UN gears up for Myanmar emergency assistance
United Nations agencies and international aid organizations met Monday in Bangkok to make preparations for a major disaster relief effort in neighbouring Myanmar, where a cyclone killed hundreds of people and left thousands homeless over the weekend.
"The UN support system is not sufficient inside Myanmar," said Terje Skavdal, regional director of the UN Office for Coordination of Humanitarian Affairs (UNOCHA), who headed the meeting.
According to official state media reports, cyclone Nargis, which first hit Myanmar's central coastline on Friday, has claimed at least 351 lives and left thousands homeless.
Reports of the damage done to the countryside are still coming in.
"It's too early to provide an accurate assessment but we're speaking about hundreds of thousands of homeless," said Skavdal.
He acknowledged that the UN was still awaiting an invitation from Myanmar's military regime to go ahead with their emergency plans.
"That's basically a limitation, but the government has at least not said no," said the UNOCHA regional chief.
Myanmar has been ruled by military regimes since 1962, when General Ne Win staged a military coup that dragged the once prosperous South-east Asian country into socialism and isolationism that has yet to be fully discarded.
Accepting international aid may not sit well with the ruling junta, which is preparing for a referendum on Saturday that will decide the fate of a new constitution designed to seal the military's dominant role in Myanmar's future politics, observers said.
"I think they are too proud to call for international aid," said Jens Orback, a former Swedish minister for democracy and gender equality who was in Yangon at the weekend to assess preparations for the referendum when he got caught in the cyclone.
"I think that now the generals want to show that they can put the country in order again without international help," Orback said in Bangkok.
But with the extent of the disaster only beginning to unfold, the generals may be forced to appeal for aid to avoid mass dissent.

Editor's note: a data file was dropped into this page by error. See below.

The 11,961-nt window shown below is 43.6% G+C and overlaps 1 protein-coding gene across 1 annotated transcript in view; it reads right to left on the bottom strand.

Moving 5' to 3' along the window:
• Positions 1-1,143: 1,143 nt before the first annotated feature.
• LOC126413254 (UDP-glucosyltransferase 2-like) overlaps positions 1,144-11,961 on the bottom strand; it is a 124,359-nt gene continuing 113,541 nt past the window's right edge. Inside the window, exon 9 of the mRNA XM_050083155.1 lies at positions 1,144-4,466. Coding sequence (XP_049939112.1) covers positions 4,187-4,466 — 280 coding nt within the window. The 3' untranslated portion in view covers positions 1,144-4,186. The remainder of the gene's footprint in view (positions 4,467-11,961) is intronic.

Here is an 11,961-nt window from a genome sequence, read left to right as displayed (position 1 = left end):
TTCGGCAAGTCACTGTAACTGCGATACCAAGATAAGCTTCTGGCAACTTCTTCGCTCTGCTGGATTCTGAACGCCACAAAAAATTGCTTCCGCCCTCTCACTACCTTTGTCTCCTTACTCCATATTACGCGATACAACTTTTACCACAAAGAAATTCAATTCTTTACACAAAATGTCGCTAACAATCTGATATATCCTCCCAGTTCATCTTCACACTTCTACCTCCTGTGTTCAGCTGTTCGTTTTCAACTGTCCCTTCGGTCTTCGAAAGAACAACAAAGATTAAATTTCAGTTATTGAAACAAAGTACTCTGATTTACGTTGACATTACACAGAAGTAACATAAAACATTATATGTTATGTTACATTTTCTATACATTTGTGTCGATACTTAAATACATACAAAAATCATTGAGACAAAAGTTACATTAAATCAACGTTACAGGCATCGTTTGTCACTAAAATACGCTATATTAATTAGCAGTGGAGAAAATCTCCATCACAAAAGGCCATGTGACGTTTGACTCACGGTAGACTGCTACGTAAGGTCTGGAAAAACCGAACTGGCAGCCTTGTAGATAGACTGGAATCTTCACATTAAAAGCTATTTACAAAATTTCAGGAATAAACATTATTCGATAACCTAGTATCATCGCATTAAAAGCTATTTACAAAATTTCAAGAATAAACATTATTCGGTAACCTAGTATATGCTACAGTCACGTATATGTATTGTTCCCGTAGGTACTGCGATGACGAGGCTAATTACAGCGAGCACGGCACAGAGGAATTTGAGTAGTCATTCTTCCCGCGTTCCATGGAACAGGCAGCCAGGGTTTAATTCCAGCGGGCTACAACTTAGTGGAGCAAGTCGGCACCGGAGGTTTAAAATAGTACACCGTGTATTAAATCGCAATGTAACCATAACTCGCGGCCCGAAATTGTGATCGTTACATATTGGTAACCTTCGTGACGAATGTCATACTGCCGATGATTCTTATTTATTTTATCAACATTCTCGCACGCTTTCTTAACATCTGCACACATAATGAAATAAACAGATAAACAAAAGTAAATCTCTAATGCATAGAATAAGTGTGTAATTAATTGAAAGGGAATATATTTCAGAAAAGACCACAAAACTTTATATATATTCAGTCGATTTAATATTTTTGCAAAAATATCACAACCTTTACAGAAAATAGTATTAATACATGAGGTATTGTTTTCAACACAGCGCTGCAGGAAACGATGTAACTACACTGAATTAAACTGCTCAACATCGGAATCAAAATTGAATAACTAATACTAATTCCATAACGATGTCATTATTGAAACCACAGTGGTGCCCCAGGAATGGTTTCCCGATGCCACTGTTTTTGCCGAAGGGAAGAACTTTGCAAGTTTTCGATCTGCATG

"Urgent needs are expected to be plastic sheeting, water purification tablets, cooking sets, mosquito nets, emergency health kits and food," said a statement issued by the UN Information Centre in Yangon.
Yangon, Myanmar's former capital and the country's commercial hub, was among the places hardest hit by the storm, which uprooted trees, toppled electricity and telephone poles, and burst water pipes, leaving the city of several million without basic utilities.
The Irrawaddy Division was also hard hit by Nargis, although details about its effects there remained sketchy.
Myanmar's third most populous city of Pathein, the Irrawaddy capital, was reportedly inundated by floodwaters, causing untold damage and deaths.
The fertile, low-lying division is Myanmar's chief rice-growing area. Damage to the Irrawaddy's irrigation systems and crops was unreported by state television, which is tightly monitored in the military-run country.
"The rice was high," a Western diplomat said. "This will certainly effect the rice crop negatively."
The disaster caused sharp rises in fuel and food prices by Monday in Yangon.
A bottle of water was selling for 1,000 kyat, compared with 350 kyats last week, while the minimum bus fare had jumped from 50 kyats to 500 kyats in the city, a Yangon resident said.
Last week's black-market rate for the kyat was 1,120 to the dollar.